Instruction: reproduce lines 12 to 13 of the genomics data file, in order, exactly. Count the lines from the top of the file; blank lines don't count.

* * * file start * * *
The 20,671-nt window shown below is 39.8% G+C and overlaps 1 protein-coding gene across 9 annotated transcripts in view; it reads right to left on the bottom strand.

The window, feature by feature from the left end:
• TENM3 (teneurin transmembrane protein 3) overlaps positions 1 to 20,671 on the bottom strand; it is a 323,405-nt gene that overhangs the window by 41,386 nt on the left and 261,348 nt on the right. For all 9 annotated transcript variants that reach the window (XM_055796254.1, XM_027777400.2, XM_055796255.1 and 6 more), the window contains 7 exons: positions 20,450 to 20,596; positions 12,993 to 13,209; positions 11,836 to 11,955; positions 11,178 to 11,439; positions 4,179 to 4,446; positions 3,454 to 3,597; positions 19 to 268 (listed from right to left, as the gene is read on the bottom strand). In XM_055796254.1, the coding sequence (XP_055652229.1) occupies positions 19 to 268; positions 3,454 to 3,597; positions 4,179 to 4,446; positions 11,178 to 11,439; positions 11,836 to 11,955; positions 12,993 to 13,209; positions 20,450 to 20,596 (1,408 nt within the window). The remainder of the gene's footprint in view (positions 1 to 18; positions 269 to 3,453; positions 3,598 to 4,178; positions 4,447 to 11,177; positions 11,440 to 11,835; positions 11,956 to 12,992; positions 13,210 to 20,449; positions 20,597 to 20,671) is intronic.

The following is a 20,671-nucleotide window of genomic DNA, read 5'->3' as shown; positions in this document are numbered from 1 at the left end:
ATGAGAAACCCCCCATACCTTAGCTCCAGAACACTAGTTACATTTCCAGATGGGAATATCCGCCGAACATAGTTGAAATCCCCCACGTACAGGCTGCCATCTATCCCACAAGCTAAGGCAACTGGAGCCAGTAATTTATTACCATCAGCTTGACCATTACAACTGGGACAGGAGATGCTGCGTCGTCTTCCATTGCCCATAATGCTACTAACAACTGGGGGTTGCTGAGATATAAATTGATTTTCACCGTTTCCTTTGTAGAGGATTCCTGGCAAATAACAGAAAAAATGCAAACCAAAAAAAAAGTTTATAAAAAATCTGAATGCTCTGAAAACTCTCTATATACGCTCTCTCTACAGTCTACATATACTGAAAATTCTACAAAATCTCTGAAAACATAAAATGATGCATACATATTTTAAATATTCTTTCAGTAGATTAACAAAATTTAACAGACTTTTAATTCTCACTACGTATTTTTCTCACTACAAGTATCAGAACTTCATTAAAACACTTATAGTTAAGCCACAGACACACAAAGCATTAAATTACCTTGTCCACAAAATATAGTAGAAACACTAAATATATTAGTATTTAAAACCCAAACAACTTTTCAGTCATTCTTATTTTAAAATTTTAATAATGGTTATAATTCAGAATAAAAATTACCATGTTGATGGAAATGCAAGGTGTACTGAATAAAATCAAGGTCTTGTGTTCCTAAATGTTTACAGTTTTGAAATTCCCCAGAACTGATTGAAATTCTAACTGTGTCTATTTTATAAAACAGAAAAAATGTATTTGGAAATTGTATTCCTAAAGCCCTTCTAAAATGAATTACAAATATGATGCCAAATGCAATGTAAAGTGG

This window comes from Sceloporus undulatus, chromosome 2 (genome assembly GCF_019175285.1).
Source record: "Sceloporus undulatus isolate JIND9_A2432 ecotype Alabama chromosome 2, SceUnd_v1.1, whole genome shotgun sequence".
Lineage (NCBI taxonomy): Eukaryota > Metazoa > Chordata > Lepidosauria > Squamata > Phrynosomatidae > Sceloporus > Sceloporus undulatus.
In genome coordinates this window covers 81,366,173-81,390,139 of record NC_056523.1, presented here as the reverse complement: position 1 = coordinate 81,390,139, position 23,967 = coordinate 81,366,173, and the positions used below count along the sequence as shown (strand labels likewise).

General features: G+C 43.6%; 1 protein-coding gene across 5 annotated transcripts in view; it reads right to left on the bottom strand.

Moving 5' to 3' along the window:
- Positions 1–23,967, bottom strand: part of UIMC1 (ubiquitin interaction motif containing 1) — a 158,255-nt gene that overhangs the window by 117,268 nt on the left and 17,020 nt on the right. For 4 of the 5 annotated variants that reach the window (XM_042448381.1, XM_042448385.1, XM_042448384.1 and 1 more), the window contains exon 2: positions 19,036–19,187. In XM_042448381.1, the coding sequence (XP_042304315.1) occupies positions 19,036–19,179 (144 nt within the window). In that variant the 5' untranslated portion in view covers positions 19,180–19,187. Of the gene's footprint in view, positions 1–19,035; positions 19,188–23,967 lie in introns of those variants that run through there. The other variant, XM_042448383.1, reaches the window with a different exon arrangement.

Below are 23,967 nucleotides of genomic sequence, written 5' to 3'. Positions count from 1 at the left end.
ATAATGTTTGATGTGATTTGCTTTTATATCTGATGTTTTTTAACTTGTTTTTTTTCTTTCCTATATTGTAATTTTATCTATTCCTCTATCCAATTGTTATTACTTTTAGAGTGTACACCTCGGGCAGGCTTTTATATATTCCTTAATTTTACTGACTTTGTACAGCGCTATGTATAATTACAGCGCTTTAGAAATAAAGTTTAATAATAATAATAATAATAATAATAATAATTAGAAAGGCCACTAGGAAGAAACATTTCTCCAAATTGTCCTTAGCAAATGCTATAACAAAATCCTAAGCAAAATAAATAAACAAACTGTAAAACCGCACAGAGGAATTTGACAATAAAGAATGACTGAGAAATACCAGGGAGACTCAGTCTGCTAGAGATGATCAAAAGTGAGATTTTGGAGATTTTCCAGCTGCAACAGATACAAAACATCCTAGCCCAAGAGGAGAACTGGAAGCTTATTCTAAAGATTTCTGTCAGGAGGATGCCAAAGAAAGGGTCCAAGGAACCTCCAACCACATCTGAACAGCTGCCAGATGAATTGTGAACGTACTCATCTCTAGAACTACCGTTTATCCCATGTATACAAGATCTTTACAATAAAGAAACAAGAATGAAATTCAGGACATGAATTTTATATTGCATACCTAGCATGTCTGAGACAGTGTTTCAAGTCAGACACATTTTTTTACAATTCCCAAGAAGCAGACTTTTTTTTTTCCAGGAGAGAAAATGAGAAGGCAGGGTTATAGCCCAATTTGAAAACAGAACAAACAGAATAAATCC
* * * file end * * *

- Positions 1–23,967, bottom strand: part of UIMC1 (ubiquitin interaction motif containing 1) — a 158,255-nt gene that overhangs the window by 117,268 nt on the left and 17,020 nt on the right. For 4 of the 5 annotated variants that reach the window (XM_042448381.1, XM_042448385.1, XM_042448384.1 and 1 more), the window contains exon 2: positions 19,036–19,187. In XM_042448381.1, the coding sequence (XP_042304315.1) occupies positions 19,036–19,179 (144 nt within the window). In that variant the 5' untranslated portion in view covers positions 19,180–19,187. Of the gene's footprint in view, positions 1–19,035; positions 19,188–23,967 lie in introns of those variants that run through there. The other variant, XM_042448383.1, reaches the window with a different exon arrangement.

Below are 23,967 nucleotides of genomic sequence, written 5' to 3'. Positions count from 1 at the left end.